1913. Glasgow's realistic fiction novels often showed the female characters as stronger than the male characters. It was this new type of Southern fiction that made Ellen Glasgow one of the major writers of her time. The vantage point from which most of her nineteen novels were written was her native home of Richmond, Virginia. She received the Pulitzer prize in 1942 for In This Our Life. Virginia, her eleventh novel marks a clear departure from Glasgow's previous work in that it attacked, in a subtle yet unmistakable way, the very layer of society that constituted her readership through the story about a wife and mother who in vain seeks happiness by serving her family. See other titles by this author available from Kessinger Publishing.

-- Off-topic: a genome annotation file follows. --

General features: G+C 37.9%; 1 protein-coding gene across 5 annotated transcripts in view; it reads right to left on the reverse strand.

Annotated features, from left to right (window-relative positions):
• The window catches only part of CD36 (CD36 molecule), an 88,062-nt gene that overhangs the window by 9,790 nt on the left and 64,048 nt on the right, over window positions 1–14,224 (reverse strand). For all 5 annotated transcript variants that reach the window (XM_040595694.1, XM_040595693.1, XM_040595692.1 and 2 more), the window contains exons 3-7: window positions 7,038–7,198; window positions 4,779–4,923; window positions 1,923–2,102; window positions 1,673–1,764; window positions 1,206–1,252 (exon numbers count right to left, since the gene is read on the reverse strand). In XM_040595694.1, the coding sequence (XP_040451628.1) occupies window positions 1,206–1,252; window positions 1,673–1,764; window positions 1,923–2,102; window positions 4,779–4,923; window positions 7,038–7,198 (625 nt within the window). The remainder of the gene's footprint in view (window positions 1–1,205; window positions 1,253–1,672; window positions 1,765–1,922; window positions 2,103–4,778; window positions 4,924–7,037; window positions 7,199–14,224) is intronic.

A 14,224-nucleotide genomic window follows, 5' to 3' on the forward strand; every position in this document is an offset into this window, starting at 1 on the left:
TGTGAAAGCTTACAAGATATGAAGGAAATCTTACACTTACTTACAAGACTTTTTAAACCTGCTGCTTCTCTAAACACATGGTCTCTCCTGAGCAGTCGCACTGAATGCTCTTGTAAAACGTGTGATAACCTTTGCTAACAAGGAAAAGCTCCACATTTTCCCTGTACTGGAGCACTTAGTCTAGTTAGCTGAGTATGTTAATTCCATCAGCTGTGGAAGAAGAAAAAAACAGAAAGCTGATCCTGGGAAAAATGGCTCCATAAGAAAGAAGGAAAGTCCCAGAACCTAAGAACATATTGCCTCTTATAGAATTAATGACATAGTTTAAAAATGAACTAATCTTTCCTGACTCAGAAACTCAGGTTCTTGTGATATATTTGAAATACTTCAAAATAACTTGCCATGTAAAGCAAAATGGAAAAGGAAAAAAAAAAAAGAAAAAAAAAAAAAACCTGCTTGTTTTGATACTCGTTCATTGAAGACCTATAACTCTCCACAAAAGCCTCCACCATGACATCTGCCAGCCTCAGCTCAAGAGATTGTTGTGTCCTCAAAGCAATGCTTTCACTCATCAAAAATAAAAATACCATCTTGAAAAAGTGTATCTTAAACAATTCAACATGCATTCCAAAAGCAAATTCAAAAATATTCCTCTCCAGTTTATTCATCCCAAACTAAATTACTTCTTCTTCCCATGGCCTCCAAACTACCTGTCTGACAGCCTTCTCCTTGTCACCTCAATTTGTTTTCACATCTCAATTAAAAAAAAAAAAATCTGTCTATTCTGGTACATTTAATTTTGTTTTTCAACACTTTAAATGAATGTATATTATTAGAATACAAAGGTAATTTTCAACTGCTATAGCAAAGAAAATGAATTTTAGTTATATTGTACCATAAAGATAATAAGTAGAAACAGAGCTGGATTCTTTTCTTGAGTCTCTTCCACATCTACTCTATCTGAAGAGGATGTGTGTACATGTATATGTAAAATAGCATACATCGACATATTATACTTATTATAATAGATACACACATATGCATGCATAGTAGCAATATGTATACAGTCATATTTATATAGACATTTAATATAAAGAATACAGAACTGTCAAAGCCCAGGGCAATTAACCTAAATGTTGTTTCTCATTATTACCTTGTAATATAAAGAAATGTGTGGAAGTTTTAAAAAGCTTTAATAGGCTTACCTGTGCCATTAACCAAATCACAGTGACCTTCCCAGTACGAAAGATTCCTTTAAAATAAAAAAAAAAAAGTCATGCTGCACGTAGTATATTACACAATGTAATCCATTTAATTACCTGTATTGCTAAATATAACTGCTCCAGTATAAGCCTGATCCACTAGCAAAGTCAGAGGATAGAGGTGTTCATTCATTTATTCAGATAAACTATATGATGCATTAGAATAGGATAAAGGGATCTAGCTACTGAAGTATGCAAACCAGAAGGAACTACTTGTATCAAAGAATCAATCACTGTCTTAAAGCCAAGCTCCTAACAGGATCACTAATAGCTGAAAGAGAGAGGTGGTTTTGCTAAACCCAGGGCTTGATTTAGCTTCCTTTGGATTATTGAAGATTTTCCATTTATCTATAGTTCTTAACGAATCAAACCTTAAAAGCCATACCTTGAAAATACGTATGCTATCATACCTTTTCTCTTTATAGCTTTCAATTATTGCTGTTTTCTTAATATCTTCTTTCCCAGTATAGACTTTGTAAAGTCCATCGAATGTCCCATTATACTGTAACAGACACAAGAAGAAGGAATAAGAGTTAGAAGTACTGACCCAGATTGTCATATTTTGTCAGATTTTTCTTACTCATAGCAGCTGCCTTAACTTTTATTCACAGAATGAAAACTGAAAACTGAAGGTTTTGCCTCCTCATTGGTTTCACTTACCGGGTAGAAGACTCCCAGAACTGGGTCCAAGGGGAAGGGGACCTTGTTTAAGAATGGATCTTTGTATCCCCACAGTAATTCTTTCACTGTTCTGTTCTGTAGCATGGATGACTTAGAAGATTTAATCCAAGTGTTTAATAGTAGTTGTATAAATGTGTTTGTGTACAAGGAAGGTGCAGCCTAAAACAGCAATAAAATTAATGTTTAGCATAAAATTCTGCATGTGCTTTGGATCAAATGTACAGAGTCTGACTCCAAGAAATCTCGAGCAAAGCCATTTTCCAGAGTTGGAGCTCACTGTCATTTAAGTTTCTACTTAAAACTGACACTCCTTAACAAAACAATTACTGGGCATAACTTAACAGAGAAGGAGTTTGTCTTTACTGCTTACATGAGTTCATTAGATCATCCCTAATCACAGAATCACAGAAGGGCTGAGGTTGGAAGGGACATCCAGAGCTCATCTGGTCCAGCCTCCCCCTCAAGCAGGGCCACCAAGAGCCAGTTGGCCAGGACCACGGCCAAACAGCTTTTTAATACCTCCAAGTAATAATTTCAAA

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Review: VirginiaUser Review - David Gleitz - Goodreads
Glasgow and her gal pal Mary Johnston published novels in 1913 which bear their protagonist's names: Virginia and Hagar. Where Johnston often overlooks the psychology shaping her character's choices ... Read full review
Review: VirginiaUser Review - Tracy - Goodreads
Virginia is raised to believe that women are wives and mothers, but shouldn't be clever or intelligent or intellectual. She never realizes that this might not be true, even when her life falls ... Read full review